American (Athlete) Idols Peddle Products to Kids and Teens

10/24/2013

youth sports nutrition sports drinks

Not too long ago, I wrote about what professional athletes are feeding your kids, where I explored the impact of food endorsements by professional athletes on children and teenagers. When kids see well-known athletes advertising food products like soft drinks, cookies or fast food, it changes their behavior. They ask for those foods, buy them and eventually prefer to eat them.
 
Now, there is more evidence that teens are the target of athlete-endorsed food marketing efforts. In fact, based on a very recent study in Pediatrics, researchers found that teens aged 12 to 17 years see more athlete-endorsed food commercials than adults.
 
Researchers wanted to know which food and beverages were being endorsed, and by whom. So they started the laundry list. First, they looked at 512 different brands endorsed by the pros. Twenty-four percent of these were for food and beverages. Of the 62 food products endorsed, 79 percent were high calorie, nutrient-poor sources, while 93 percent of the 46 different beverages endorsed had 100 percent of their calories from added sugar sources.
 
Sports beverages, soda and fast food were the top three categories, while specific products like Sprite, VitaminWater, McDonalds, Powerade, Gatorade, Wheaties Fuel, Nabisco, Pepsi, Oreo, 100 Calorie Snack Packs, Amp Energy and Red Bull were also on the list. You may glance at this and think ‘these aren’t that bad.’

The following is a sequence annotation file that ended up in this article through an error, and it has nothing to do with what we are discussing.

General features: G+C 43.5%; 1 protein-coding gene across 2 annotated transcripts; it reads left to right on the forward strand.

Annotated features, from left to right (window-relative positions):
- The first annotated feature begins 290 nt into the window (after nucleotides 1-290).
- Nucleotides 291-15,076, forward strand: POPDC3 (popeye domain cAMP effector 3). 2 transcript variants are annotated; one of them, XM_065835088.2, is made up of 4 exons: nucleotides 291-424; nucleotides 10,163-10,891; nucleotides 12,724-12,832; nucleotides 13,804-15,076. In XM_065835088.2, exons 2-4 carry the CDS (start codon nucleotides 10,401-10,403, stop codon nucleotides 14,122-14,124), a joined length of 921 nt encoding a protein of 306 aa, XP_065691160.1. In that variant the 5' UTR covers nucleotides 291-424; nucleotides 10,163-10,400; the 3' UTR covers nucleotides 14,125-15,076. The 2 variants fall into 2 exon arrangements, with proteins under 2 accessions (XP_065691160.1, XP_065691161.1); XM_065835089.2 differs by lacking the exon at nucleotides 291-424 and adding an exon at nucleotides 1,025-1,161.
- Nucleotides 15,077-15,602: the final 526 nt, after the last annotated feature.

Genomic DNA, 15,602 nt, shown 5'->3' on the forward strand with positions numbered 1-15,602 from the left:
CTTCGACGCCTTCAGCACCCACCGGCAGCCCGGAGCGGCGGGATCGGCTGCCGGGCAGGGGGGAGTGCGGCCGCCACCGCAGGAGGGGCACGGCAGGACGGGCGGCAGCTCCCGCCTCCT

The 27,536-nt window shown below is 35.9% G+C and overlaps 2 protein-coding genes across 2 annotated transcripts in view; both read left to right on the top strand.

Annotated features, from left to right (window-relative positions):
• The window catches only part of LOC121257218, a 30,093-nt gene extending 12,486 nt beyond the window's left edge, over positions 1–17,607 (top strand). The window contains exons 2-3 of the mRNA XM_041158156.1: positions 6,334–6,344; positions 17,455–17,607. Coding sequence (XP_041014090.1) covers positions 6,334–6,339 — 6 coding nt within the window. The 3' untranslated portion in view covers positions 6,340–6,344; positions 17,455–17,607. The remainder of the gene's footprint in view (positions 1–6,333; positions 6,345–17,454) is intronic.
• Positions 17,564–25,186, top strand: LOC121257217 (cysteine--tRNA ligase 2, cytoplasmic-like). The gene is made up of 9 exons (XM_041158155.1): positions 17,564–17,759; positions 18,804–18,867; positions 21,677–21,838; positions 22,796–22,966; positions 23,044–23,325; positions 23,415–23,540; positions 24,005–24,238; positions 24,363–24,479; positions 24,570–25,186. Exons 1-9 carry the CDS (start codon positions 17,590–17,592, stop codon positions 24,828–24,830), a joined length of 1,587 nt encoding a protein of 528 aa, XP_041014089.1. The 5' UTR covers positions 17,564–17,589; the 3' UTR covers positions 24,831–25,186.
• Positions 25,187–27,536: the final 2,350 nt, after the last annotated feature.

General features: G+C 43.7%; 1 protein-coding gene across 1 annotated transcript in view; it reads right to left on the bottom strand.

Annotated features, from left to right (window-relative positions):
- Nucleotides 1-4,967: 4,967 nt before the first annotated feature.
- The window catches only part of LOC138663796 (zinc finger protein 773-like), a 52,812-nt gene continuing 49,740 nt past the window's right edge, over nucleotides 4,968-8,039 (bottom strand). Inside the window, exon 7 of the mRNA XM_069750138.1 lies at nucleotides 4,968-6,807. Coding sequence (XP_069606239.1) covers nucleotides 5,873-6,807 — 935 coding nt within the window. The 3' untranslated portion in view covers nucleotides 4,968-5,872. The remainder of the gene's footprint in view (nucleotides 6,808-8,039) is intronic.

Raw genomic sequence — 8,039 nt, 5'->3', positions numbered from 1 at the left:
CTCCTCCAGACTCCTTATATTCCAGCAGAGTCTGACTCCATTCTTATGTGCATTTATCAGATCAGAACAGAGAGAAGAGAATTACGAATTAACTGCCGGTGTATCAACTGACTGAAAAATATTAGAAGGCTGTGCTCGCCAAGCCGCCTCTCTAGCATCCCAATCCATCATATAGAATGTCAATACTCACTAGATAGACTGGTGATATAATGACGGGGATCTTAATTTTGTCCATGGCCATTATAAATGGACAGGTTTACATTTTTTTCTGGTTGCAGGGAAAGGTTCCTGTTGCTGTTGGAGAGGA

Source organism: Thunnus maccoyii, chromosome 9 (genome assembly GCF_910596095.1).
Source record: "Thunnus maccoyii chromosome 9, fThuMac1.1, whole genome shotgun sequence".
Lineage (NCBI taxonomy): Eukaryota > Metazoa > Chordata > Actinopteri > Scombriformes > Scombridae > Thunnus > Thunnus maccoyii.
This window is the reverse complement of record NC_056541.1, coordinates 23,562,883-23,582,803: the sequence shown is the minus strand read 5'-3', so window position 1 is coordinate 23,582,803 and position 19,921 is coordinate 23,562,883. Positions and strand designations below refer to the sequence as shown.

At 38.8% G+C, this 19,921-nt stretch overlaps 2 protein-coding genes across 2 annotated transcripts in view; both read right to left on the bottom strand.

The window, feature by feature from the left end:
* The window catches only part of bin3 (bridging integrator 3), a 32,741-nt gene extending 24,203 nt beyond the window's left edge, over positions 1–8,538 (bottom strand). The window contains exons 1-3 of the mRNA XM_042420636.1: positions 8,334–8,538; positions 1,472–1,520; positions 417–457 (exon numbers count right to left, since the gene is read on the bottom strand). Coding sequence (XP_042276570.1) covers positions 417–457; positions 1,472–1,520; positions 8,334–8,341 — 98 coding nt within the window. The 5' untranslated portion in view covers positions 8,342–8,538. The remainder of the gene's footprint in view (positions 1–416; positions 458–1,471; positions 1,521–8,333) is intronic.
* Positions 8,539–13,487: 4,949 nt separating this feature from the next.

What’s wrong with sports drinks? Nothing, if they are used appropriately. But, too often we find the little soccer player drinking sports drinks, when water would be ideal. You can read more about that here. What’s the big deal with energy drinks? Read this piece I wrote about targeting children for marketing efforts of energy drinks.
 
One of the biggest issues with professional athletes endorsing these products is that the pros are believable. Young kids and teens look up to these men and women and even idolize them. But here is the irony: it is unlikely these professional athletes eat the foods they endorse, and they certainly don’t make them part of their everyday diet. How could they and perform at a professional level?
 
The researchers even named names. Many names. Peyton Manning (football). LeBron James (basketball). Serena Williams (tennis). These three had the most endorsements for junk food than any other professional athletes, but there were more. Even organizations like the National Basketball Association (NBA), National Football League (NFL) and Major League Baseball (MLB) had the most athletes participating in food or beverage endorsements.
 
While I respect the athletic talents of these athletes, endorsing nutrition-poor foods or needless products to young athletes is misleading and senseless. Disheartening, too.
 
I say, make your millions off of your natural and hard-earned athletic talents, not off of children making poor food choices.
 
What do you say?


The views and opinions expressed in this article are those of the author and do not necessarily reflect the official policy or position of the National Alliance for Youth Sports.

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